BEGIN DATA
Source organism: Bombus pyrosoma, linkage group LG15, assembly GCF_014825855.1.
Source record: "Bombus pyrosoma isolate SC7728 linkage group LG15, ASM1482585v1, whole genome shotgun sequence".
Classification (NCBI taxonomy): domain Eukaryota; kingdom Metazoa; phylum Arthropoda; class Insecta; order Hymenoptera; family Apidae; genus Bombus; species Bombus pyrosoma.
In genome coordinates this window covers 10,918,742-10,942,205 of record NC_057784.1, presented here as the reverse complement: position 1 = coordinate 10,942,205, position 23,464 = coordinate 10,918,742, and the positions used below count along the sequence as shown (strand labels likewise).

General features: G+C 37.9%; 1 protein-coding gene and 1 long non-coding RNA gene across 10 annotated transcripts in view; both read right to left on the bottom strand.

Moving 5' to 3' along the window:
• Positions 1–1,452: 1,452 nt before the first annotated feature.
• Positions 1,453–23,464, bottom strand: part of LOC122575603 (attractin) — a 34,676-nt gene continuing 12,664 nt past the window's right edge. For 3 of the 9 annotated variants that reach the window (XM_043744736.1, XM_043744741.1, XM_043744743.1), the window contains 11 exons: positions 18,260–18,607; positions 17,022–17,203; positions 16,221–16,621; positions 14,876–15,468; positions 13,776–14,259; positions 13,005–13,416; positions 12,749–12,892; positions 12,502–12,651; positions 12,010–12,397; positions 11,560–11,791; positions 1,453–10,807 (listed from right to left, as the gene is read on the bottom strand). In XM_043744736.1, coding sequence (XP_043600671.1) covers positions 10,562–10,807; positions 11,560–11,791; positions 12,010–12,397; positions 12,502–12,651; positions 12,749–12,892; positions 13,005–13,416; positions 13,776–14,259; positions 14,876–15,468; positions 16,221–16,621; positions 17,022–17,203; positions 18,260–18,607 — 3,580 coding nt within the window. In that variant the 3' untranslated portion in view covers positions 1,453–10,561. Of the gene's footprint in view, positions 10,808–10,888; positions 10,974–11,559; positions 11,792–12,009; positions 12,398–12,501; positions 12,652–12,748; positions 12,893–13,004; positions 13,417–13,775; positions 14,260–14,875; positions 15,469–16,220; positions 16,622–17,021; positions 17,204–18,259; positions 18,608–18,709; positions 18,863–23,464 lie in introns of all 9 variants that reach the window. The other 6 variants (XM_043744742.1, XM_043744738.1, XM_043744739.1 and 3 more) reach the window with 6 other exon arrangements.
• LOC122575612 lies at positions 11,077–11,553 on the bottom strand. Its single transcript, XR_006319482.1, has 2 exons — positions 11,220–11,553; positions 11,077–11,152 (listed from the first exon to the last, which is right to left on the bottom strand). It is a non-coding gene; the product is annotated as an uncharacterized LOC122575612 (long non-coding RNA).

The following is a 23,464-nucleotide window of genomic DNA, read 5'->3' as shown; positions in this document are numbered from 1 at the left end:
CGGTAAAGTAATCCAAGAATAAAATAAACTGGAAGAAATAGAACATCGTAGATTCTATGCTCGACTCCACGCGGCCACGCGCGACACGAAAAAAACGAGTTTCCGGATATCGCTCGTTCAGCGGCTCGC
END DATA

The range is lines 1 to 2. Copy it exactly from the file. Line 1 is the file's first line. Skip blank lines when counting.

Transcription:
Source organism: Bombus pyrosoma, linkage group LG15, assembly GCF_014825855.1.
Source record: "Bombus pyrosoma isolate SC7728 linkage group LG15, ASM1482585v1, whole genome shotgun sequence".